Airbus scandal will adversely affect Mahama’s 2020 campaign – Franklin Cudjoe

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President of Policy think tank IMANI Africa, Franklin Cudjoe, has opined that ex-president John Dramani Mahama’s chances of winning the 2020 elections could be affected after the administration he served in as Vice President and later President, was cited in the Airbus corruption scandal.

UK court documents said between 2009 and 2015, some top Ghanaian officials allegedly received bribes from Airbus, one of the biggest aircraft manufacturers in the world, to grant the company business favours.

Although no name was mentioned, John Mahama’s service during that administration has generated speculations that his chances of staging a comeback in 2020 may be affected.

Franklin Cudjoe, in a Citi News interview,  said although the name of the former president was not mentioned, his role as a leader during that period puts his come back campaign in a dilemma.

“It will have some ripple effect. That is why we need [the special prosecutor] to unveil all of this. It is most likely that because it was his [Mahama] administration that has been fingered in this matter, definitely his campaign will take a bit of a hit to the extent that, although he has not been mentioned in particular, it was his administration that was involved– partially as a vice president and later, a president. I’m sure he’s had to take the heat just as we are apportioning blame to the [current] presidency when there have been several acts of corruption under this[NPP] administration,” he said.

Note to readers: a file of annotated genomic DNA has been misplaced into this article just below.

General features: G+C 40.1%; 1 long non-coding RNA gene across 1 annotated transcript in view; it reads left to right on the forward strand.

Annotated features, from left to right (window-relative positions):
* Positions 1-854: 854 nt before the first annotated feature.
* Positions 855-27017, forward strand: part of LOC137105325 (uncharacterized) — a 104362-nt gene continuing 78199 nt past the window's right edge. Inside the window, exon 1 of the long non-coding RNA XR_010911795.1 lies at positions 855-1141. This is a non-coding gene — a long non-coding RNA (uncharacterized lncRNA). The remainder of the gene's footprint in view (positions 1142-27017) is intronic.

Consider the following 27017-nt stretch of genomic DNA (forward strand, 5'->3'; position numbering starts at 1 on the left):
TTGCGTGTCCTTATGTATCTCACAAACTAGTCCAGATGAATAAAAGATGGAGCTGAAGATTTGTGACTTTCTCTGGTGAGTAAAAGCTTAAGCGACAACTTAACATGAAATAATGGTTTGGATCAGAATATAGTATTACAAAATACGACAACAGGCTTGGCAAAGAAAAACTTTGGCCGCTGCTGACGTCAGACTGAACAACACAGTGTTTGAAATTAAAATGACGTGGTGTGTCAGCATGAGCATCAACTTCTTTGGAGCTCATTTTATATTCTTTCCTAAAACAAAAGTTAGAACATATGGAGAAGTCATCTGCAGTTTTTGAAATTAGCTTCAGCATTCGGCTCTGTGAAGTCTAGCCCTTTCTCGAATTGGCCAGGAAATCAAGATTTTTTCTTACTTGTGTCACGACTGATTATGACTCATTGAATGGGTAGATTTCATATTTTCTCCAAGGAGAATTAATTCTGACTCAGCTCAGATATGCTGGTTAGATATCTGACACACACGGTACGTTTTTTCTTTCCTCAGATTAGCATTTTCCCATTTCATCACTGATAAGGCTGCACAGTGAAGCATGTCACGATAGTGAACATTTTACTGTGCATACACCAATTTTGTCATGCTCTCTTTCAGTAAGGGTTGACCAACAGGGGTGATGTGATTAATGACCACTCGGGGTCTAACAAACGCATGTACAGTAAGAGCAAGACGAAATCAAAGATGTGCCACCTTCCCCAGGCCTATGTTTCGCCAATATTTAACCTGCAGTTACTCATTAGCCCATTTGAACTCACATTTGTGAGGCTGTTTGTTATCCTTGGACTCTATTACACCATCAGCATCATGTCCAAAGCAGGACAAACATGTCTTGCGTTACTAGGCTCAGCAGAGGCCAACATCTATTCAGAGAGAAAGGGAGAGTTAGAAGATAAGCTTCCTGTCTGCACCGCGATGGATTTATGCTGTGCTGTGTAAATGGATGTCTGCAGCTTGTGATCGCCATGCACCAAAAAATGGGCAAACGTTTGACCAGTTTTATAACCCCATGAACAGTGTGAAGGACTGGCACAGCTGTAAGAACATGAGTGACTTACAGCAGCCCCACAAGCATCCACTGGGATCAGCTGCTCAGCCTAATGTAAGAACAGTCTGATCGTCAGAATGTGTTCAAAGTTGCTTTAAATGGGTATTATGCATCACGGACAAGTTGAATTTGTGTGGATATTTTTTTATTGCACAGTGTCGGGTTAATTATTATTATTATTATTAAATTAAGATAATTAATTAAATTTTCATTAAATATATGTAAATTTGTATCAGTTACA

Background

It has emerged that some top Government officials between 2009 and 2015, took bribes from Airbus.

The bribes were to afford the company some business favours, according to UK court documents.

The company has agreed to pay a record sum of £3 billion in settlement with France, the United Kingdom and the United States to avoid corporate criminal charges that may see them being barred from public contracts in US and EU.

Anti-corruption investigators hailed the result as the biggest ever corporate fine for bribery.

 

 

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